5 Parenting Superpowers You Already Have (A Handy Reminder)

Child's hands holding a heart-shaped small seed pod

At the beginning of summer, when the weather was heating up, I walked into my 11-year-old son’s room to find his windows smeared with something gunky.

What craziness was this? I felt my eyebrows raise and then pinch together. My lips pursed.

Luckily, my curiosity as to what on earth he’d been up to won over my frustration over the mess he’d made.

So I asked him. “What have you done to your windows?”

He replied, as if it were the most normal thing in the world, “I put sunscreen on them.”

My face must have shown the disbelief and even the dismay I felt. He began to falter, noticing my reaction.“Would that not work?” His face fell. “Sorry, Mummy.”

I opened my eyes wider and hesitated for a moment, caught between anger and incredulity. I very nearly snapped, shouted, and made him feel small. Thankfully, in the nick of time, I caught myself, remembered my Parenting Superpowers… and smiled.

What are these Parenting Superpowers?

Any parent who is doing their best – and aren’t we all? – is surely using, developing and finely honing those most Super of Super Duper Powers, every single day – even if you don’t know it yet.

These Superpowers are:

  • Curiosity
  • Empathy
  • Listening
  • Being a cheerleader
  • Using laughter

If you’re reading this, then I’m guessing you have these Superpowers already. Perhaps like Billy Batson from Shazam, for them to work well, you just need to practice using them…and believe.

When you’re faced with a situation where your immediate reaction is to react — possibly not in a way you feel good about later — here’s how you can engage those Superpowers instead:

  • Pause
  • Assess
  • Engage your Parenting Superpowers!

My son’s reply – luckily – gave me a moment to pause. And once you have that moment to pause and take a breath, it’s far easier to act as the Superpowered Parent that you are!

In this instance, I began using the Superpower of curiosity. “Why have you put sunscreen on your windows?”

He blinked. “To stop me getting burnt…”

There. He was just being curious, too. He really didn’t know “any better.” So maybe my role as parent was to teach him, and learn with him.

Next, it was time for some empathy and listening, and then maybe I could go on to be my child’s cheerleader, and then enjoy a healthy dose of laughter with him.

Here are some tips for how you can engage your Parenting Superpowers.

#1 Curiosity

Kids' welly boots outdoors on forest floor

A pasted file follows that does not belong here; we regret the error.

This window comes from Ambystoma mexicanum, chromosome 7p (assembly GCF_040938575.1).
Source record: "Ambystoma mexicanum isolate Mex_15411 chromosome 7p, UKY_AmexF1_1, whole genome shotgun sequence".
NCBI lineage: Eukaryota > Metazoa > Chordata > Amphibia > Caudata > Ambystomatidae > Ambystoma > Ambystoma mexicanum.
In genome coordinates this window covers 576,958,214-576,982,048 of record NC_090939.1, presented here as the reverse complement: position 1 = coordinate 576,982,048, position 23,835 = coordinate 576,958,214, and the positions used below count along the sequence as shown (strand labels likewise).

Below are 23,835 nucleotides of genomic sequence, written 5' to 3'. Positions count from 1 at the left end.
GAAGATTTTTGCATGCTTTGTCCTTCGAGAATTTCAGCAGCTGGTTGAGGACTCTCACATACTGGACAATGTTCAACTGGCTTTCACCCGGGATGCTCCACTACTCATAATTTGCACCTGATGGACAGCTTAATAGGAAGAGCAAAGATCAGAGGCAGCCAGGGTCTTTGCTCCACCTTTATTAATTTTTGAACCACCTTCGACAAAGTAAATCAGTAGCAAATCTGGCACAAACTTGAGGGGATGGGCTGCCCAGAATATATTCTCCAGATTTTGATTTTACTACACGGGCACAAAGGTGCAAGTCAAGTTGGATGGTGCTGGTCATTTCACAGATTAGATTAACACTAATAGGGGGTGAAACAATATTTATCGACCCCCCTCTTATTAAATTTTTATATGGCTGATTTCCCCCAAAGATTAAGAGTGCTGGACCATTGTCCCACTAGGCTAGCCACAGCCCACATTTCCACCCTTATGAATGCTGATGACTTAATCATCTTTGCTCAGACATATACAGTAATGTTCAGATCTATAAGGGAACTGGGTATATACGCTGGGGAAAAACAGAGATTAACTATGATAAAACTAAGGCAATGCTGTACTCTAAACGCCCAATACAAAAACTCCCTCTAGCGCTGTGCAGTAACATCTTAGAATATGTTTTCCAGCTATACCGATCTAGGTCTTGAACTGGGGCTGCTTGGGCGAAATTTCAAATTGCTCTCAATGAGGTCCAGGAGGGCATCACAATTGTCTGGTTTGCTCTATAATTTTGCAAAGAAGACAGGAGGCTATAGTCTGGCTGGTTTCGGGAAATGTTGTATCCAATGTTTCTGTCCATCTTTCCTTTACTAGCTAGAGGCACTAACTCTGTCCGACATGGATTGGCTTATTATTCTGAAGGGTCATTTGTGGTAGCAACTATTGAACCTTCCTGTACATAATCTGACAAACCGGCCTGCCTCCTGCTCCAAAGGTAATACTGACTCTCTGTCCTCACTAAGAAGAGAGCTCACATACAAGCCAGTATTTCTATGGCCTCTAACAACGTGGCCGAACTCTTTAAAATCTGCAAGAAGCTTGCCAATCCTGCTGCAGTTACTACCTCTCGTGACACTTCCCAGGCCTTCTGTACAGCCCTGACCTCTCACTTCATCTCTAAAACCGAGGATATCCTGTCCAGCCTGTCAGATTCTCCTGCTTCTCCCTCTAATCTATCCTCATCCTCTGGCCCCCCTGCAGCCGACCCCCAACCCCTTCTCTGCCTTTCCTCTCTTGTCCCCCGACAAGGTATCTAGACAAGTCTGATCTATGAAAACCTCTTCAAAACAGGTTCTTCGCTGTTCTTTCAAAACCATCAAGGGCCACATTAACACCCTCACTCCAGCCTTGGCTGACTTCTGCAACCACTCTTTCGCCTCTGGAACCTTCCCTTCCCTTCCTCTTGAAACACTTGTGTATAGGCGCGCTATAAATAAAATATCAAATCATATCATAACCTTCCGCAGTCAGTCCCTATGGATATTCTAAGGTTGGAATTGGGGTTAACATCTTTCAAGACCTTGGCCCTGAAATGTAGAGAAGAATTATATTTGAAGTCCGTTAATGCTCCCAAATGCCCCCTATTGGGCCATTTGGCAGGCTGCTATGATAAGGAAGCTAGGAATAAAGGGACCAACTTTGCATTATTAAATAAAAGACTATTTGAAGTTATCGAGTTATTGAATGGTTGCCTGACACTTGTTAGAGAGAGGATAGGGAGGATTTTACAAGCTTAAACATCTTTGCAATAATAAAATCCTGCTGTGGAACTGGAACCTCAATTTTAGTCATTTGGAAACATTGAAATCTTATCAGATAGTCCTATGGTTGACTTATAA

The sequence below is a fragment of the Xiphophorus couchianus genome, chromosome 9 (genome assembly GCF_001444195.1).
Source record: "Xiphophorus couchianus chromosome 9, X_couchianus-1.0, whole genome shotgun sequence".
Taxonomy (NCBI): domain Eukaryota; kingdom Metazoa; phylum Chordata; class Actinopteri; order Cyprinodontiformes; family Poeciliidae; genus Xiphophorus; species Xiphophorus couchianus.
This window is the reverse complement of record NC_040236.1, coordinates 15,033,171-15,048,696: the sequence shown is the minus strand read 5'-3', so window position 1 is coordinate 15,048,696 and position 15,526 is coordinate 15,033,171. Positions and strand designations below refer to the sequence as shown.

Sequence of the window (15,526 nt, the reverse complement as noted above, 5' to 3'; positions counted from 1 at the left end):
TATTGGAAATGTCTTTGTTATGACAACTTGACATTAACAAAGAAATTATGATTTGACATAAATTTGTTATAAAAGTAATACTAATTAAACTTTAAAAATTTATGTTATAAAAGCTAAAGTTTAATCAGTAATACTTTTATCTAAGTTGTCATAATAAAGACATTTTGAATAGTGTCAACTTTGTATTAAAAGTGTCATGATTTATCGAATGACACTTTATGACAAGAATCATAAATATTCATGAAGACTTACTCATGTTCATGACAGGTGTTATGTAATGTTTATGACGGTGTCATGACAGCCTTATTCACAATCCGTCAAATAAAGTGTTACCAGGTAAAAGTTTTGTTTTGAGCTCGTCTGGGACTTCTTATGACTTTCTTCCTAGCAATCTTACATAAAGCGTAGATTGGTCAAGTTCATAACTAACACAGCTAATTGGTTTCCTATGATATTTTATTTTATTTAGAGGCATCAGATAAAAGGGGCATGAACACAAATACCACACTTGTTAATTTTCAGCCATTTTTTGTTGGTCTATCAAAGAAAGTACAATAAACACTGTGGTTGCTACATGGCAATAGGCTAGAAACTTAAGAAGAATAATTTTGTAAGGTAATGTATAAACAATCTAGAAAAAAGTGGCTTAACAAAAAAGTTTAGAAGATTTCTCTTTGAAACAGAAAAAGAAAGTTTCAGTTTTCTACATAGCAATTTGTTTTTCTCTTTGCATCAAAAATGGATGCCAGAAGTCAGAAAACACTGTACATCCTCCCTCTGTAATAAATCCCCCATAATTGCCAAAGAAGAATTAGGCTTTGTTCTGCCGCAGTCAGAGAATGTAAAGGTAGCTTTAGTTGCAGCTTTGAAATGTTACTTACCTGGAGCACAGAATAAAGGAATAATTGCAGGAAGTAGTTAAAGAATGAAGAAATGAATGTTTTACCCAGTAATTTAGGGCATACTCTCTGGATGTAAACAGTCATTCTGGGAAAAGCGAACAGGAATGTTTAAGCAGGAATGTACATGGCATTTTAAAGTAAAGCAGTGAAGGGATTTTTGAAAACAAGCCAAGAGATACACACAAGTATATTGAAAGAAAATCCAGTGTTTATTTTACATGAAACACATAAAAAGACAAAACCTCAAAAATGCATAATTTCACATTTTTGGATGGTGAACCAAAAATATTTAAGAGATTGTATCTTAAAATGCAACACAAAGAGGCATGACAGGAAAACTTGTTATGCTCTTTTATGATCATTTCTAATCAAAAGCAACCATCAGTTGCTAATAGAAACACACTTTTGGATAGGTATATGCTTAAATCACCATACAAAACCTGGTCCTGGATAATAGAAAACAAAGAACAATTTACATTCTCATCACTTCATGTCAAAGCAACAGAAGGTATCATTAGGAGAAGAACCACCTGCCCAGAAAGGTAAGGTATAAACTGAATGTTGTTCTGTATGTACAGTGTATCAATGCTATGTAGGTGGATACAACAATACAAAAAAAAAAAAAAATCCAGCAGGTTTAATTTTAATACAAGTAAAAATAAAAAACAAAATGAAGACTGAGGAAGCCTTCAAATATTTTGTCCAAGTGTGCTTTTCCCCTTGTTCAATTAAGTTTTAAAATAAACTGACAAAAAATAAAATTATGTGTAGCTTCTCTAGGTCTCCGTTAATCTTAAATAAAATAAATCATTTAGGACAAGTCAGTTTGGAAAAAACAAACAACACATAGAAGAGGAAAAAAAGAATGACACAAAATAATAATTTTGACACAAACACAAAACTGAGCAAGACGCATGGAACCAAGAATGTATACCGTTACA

To use my Superpower of curiosity, I continued to seek answers alongside my son: “Do you know what? Although I’m pretty sure that sunscreen smeared on the window won’t protect your skin, I’m not sure of the scientific reason why. Let’s find out together.”

And so we did a little investigative work, starting at the beginning, with how the sun can burn our skin. We got really curious about melanin and then learned how a cream can protect us.

I was really happy about this one, particularly because my son is pale-skinned and freckled, the ideal candidate for sunburn. I’d nagged him plenty, but when he actually learned about sun hazards for himself, it changed his perspective.

You have the Superpower of Curiosity – Here’s why

When your child shows you a picture they have been working on really hard that just looks like a blob with some lines jutting out of it, do you tell them it’s rubbish and doesn’t look like anything?

Of course not!

Instead, you…

  • Pause
  • Assess
  • Engage your Parenting Superpowers!

…and find something to be curious about. (Right?) What is that line poking off to one side? And how did you choose that awesome color?

You are flexing your curiosity Superpower and encouraging your child’s creativity and imagination.

#2 Empathy

Two kids and a man and a dog walking in the countryside

Because he had apologized about the sunscreen, and I worried I had initially begun to make him feel I was judging him, I wanted to reassure my son.

I said, “You don’t have to be sorry. If you try something new, experiment, that’s how you learn. If my first reaction made you feel small, then it’s me who’s sorry.”

I knelt to his level (I still have to do that, but only just) and looked at him, “OK?”

He looked relieved, and asked me, “Was that a stupid thing to do?”

Inwardly thankful that he hadn’t used the word “stupid” to describe himself (not allowed in our household!), I said that it wasn’t the best idea he’d ever had, but that I understood he’d been experimenting. No harm done.

“If I seemed cross at first, it’s because I saw how filthy the windows were and I thought of the extra work involved for me, with washing them. But I’m sure you’ll clean them yourself, right?”

And so, my hope was that he could empathise with me, in return. Oh, and learn how to clean windows.

One of the best lessons I’ve learned on teaching empathy is that it’s an ongoing process. Leading by example, telling stories which show empathy, and communicating through play and patient discussion go much further than any formal class on empathy.

You have the Superpower of Empathy – Here’s why